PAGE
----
And, what was the result? A 13-18-1 record after having one of the best seasons in franchise history back in 2015.
That 2015 season is what the Bengals should be shooting for on offense this season. They’re off to a good start with Glenn coming over from Buffalo, Tyler Eifert re-signing for another year and John Ross on a mission to be a viable weapon in the offense.
If the Bengals can salvage the careers of either Jake Fisher or Cedric Ogbuehi at right tackle, and get two viable, immediate starters at center and right guard, things could change around for the better quickly. And, Dalton would be the biggest beneficiary.
Still, that is a lot of pieces needing to fall into the right places in a single offseason. While it could happen, it would need to buck some recent draft trends with the team—i.e. the injuries, struggles and/or late-producing players the team has selected at high spots the past three classes.
Obviously, Joe Mixon should be ecstatic with the offensive line revamp as well. Cincinnati has committed to him being their bell cow back this year, and while he made something out of minimal blocking often in 2017, his 3.5 yards per carry as a rookie most definitely needs to improve.
The final question came to me via email (firstname.lastname@example.org) from Matt in Burlington, Kentucky. His questions revolved around re-establishing the roles of guys on the roster, as well as options in the first round. Here’s what he wrote:
With talk of needs at safety and center in 1st round, I had the following thoughts:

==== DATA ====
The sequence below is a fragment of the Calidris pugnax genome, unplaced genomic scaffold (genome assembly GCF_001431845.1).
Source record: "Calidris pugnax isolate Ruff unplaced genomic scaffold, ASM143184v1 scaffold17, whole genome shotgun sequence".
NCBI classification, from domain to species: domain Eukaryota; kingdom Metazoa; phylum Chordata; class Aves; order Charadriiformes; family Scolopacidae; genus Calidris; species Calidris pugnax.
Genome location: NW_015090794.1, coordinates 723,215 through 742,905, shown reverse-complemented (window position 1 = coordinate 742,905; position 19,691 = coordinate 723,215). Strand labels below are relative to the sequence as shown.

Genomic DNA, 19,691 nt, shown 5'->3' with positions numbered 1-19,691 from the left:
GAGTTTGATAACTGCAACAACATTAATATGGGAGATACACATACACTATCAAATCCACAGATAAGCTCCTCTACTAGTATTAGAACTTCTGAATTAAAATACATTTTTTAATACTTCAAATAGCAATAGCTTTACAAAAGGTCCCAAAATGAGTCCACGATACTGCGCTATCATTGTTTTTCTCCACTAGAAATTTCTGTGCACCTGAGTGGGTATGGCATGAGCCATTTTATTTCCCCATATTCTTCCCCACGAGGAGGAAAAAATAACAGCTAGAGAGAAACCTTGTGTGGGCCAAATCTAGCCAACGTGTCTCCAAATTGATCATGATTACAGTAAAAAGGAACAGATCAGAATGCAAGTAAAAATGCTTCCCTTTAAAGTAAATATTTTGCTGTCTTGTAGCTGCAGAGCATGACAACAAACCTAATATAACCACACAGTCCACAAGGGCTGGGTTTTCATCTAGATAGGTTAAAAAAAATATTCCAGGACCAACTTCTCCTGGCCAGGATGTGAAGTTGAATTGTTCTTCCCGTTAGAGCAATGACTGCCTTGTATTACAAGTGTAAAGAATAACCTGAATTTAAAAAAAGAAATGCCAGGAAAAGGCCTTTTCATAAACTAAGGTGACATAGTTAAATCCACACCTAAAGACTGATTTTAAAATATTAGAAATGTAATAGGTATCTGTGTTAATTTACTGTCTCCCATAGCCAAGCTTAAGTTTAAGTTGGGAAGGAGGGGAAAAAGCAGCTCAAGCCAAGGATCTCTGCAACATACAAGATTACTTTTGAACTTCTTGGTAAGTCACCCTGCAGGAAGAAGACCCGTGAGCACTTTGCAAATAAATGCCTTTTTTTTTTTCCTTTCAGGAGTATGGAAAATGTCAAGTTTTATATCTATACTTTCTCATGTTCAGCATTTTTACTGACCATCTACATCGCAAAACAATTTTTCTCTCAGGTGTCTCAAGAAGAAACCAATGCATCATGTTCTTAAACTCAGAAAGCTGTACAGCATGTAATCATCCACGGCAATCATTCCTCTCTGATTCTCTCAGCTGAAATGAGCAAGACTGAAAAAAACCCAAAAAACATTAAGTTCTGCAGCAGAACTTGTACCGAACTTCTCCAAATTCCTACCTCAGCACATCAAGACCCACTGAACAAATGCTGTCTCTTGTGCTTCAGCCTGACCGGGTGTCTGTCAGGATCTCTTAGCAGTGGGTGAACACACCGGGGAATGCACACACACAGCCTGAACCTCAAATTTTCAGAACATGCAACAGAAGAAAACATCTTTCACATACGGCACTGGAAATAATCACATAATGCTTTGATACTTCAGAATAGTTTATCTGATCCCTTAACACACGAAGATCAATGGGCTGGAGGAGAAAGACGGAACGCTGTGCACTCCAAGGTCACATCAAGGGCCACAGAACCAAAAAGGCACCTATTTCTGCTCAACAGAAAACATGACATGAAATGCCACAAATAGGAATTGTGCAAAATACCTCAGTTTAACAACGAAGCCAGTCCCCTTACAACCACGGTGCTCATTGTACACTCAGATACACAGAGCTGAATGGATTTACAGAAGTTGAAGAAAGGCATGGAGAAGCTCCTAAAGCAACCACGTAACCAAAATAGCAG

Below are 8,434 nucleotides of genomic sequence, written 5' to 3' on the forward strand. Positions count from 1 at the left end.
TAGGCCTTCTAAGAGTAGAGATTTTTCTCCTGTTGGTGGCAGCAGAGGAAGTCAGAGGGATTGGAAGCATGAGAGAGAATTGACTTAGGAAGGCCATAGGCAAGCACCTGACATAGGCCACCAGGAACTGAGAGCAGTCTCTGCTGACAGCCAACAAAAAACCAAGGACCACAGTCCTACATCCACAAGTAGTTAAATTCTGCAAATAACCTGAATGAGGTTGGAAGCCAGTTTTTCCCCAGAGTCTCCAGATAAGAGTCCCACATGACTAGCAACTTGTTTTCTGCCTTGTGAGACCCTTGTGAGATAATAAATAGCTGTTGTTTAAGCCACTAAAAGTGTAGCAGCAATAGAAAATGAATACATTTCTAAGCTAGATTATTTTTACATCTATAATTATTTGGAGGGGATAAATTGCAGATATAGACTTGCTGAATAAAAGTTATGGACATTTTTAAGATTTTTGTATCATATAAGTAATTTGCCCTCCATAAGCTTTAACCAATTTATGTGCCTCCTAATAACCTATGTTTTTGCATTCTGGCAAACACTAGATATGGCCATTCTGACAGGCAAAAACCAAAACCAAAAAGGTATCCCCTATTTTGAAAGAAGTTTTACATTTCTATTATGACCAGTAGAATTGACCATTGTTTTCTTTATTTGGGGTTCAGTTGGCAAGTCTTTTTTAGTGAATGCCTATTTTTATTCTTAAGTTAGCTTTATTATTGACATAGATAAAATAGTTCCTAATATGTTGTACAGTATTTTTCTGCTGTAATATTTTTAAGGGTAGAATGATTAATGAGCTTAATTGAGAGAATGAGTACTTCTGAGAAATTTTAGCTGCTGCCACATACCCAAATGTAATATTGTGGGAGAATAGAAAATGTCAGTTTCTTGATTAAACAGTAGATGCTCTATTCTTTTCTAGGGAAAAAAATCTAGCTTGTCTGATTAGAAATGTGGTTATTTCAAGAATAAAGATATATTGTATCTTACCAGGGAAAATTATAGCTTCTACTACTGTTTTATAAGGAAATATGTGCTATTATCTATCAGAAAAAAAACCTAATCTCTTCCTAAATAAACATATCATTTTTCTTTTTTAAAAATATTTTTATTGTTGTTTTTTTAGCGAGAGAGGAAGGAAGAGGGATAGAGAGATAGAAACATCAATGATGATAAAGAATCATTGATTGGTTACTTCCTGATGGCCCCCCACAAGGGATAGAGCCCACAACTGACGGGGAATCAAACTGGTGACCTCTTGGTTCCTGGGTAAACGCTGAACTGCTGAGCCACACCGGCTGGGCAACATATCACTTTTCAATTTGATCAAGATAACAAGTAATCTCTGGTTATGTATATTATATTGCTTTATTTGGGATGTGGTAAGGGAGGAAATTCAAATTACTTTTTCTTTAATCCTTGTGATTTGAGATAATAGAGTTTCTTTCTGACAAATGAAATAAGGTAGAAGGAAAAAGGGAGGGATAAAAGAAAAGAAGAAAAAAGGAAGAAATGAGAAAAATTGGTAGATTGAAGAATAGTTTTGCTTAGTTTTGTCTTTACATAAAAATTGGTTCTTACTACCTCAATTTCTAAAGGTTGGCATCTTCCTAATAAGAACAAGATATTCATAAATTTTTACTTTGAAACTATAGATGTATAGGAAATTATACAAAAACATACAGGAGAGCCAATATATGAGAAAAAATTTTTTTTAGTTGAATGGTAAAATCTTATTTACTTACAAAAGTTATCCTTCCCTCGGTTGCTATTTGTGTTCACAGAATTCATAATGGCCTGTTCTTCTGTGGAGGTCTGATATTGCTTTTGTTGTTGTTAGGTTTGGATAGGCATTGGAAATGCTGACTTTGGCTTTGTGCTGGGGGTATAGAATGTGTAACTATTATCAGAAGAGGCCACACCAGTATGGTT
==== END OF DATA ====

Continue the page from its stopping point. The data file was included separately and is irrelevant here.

Safety- move Josh Shaw to safety, I think he could be more the ball hawking center fielder we need and it’s more his natural position anyway.
Center- if you look at Westerman’s profile on either ESPN or NFL (can’t remember which) his player comparison is Alex Mack which I found interesting since he was drafted.
1st round pick-Will Hernandez- dude is going to be the Anthony Munoz of guards. Perfect for our division because he is tough as nails.
Love the podcast, just wanted to check in.
Thanks for the kind words and the insightful email. Going in order of questions/thoughts posed, I’ll start with Josh Shaw. I’ve always been high on the swingman player in the secondary, but he just hasn’t shined the way I thought he might since joining the team back in 2015.
It’s apparent that the Bengals are really wanting another capable safety, based on their courting of Kurt Coleman and a recent visit with Eric Reid. It’s a wise strategy, as they’ve had trouble defending tight ends and running backs in the passing game in recent seasons.
I’d like to think Shaw can be a solid third safety for this team, but he has just one interception (as a corner) in his three-year career. I do think the team should have him concentrating more on one position and special teams to get more production out of him. However, I think a veteran addition is probably the way to go and while Reid is talented, both sides need to see if it’s truly a fit.
There’s talk of Eric’s younger brother, Justin Reid, being in play at No. 21 overall. While I like his play-making ability, I think addressing offensive line, defensive tackle and linebacker should take positional precedence.
While the team will undoubtedly look at center and guard this year, I think Westerman has high upside. There was talk that he could also potentially play center, though that has yet to be seen through by the team.
While I’d like to see the team give Westerman more of an opportunity this year, this also needs to be an offseason of competition. And, with the aforementioned 11 picks in their pocket, it’s probably going to happen at a number of positions.
And, along with Wynn, Hernandez is one of my favorite linemen in this draft. I have questions about the level of talent he played against at UTEP, but he’s big and nasty—just what the Bengals need in the AFC North.
For me, the offseason overhaul isn’t just about talent, it’s about grit and attitude—and Hernandez has it. Maybe he won’t be a Munoz, but he sure can be a Max Montoya—and he was a heck of a guard for the Bengals.